LePage’s words express a common misunderstanding of history. Lincoln didn’t exactly free the slaves because he was a wonderful man (in fact, he considered a plan to send them all back to Africa, even though the ones actually from Africa at that point were probably a very small percentage of the whole). And given that Ulysses S. Grant died in 1885 and that Jim Crow was alive and well into the 1960s, it’s safe to say that Grant was not leading the charge to end Jim Crow.

To LePage’s other point, I think that LePage said something that is unspoken but often thought in many white spaces. Look at the comment section of any race-based article and you will see white people telling Black people that we can go back to Africa if we don’t like it. Given that my ancestors were forcibly brought here and made to build this country, why exactly would I be going anywhere? Or if I am leaving, it seems that white people should leave too; after all, this country really belonged to Native Americans. But I digress.

There is an air of superiority that exists in many white spaces and frankly, despite the number of white people who are striving to break free from toxic whiteness, far too many are happy in their racial silos where whiteness is exalted and learning about other people rarely happens as anything other than a footnote.

If nothing else has come out of the 2016 elections, it’s that America is not nearly evolved as many thought when it comes to matters of race, gender and other difference from the cisgender straight white male “norm.” Given the gravity of what we are facing as a nation, we can no longer afford to look the other way or remain suspended in progressive disbelief when the LePage’s of the world speak. Men like Trump and LePage are not the outliers that many believe them to be; instead, they are the men in power who can make millions of people’s lives miserable. And the first part of resisting is to look honestly at what we are facing.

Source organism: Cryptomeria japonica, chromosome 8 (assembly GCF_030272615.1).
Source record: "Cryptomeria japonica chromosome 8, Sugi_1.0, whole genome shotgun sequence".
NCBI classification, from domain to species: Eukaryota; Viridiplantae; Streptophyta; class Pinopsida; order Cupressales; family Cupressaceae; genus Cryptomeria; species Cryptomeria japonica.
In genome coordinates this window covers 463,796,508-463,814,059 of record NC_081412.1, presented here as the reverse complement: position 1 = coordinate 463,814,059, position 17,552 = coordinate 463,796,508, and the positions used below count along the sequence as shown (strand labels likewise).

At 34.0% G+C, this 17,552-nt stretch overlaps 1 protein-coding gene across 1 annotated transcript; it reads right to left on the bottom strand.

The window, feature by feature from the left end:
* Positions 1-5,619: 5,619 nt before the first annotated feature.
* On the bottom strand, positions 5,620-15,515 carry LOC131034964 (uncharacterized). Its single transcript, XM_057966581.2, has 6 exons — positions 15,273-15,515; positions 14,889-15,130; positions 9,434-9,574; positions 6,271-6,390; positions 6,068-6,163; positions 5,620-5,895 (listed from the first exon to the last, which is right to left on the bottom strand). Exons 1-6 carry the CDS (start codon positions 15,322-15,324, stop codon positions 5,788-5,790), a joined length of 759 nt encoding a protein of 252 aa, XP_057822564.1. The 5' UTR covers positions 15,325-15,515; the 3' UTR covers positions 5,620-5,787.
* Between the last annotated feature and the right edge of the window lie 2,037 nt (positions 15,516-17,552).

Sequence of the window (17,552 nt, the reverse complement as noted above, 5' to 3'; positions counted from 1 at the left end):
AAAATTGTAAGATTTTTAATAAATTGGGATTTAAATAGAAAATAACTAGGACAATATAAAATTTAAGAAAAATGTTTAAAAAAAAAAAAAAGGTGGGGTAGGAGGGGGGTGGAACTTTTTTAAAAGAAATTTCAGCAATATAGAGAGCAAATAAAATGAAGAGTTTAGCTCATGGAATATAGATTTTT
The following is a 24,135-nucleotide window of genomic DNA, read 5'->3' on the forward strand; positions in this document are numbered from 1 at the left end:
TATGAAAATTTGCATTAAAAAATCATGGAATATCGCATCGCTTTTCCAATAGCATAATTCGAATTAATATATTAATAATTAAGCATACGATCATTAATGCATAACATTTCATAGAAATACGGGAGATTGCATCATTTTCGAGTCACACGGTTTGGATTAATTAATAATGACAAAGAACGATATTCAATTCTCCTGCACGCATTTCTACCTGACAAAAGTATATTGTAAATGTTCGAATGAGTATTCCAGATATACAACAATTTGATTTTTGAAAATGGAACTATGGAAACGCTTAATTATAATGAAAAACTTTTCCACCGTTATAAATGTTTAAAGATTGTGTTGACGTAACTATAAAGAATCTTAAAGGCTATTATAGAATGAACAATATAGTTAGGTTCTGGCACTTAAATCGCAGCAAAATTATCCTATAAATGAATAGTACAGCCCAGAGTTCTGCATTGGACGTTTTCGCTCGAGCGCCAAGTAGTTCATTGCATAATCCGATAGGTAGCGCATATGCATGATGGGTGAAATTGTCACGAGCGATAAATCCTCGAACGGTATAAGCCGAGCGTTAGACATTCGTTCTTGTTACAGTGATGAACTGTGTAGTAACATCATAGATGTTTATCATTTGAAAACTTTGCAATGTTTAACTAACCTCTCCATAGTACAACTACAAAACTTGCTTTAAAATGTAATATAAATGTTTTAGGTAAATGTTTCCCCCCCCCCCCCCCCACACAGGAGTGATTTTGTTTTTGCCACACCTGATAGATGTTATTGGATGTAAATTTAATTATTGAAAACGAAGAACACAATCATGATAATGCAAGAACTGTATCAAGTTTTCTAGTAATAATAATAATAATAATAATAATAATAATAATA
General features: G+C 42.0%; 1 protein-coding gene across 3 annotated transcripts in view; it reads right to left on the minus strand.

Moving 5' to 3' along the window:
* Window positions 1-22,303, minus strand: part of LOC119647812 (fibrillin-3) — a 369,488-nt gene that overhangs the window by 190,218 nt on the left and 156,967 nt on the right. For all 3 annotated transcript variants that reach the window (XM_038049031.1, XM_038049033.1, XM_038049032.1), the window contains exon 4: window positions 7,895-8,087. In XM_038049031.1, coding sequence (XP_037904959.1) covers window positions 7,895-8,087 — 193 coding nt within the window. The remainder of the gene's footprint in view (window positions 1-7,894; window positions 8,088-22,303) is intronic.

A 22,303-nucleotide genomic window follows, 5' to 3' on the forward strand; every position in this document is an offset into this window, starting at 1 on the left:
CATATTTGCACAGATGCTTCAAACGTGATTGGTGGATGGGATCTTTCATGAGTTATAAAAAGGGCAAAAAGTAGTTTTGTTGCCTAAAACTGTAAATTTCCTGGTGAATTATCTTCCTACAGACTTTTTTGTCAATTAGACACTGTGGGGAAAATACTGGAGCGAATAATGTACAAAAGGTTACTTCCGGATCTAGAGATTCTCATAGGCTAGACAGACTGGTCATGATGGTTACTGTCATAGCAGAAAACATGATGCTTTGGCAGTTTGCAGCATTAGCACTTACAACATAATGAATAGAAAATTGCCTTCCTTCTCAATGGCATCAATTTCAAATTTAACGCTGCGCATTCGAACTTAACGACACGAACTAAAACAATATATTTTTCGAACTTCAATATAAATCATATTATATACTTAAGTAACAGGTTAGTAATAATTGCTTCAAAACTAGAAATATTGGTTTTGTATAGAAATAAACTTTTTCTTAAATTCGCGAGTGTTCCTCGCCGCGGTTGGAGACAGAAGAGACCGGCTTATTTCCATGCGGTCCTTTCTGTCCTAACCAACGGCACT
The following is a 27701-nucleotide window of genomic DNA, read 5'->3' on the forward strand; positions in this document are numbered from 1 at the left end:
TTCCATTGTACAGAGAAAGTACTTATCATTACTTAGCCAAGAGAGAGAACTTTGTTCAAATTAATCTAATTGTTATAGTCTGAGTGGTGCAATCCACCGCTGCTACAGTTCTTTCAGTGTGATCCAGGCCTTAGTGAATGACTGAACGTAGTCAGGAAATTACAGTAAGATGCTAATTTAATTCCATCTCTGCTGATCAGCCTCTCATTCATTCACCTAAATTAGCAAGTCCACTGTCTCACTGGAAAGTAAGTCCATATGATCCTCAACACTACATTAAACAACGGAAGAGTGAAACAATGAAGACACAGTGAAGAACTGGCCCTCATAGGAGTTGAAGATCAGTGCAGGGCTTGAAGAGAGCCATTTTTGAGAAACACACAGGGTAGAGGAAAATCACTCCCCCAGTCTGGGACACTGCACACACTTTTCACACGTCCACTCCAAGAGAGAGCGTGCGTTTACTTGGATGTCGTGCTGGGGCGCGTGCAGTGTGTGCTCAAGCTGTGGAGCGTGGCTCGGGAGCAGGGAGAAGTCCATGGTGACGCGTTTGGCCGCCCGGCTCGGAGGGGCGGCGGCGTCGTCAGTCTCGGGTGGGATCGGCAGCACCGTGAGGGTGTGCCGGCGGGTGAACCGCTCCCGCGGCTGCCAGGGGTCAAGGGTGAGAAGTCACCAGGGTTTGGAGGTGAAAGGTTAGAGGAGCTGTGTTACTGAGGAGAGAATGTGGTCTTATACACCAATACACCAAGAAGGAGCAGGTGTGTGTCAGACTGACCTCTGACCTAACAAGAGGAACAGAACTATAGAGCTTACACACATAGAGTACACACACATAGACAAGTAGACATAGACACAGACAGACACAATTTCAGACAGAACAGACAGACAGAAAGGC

In looking at our shared reality, looking at white reality is an important first step and that requires acknowledging that millions of white people do not see non-white people as equal to them or perhaps even equal to the pets in their homes. And the next step? Being prepared to take an actual stand against everyone who feels that way, from strangers to your closest relatives, and to change that reality to something much more just and equitable.
If this piece or this blog resonates with you, please consider a one-time “tip” or become a monthly “patron”…this space runs on love and reader support. Want more BGIM? Consider booking me to speak with your group or organization.


Change requires courage or how do we move forward as a nation?

“Not everything that is faced can be changed. But nothing can be changed until it is faced.”James Baldwin

Change requires courage and after the events of the past week in the United States, it is abundantly clear that America needs to make some lifesaving changes for the sake of her future and citizens.

We are standing on the precipice of change and it’s frightening as hell because we all share a collective fear. Black and Brown people fear for their lives in a nation where our skin has marked us for centuries as “other” and somehow dangerous no matter what, police officers are worried that racial violence is about to boil over and reverse a couple decades or more of declining police deaths, and everyday citizens are scared that their nation is unraveling. All these fears have some validity. Yet in recognizing and dealing with these fears, we as a nation need to stop denying certain realities. We need to buck up and deal with painful truth because, while truth and change is uncomfortable, it’s our only hope.

In 1619, the first enslaved Africans landed in Jamestown, Va., thus setting in motion the dehumanization of a people, the side effects of which we are all still living with in 2016. You cannot enslave people without lasting effects, you cannot systematically build a nation with enslaved people and not expect to one day have to answer for that decision. No living white person in 2016 enslaved people, but all white people in 2016 live with the residual benefits and perks that came about as a result of the dehumanization of enslaved Africans.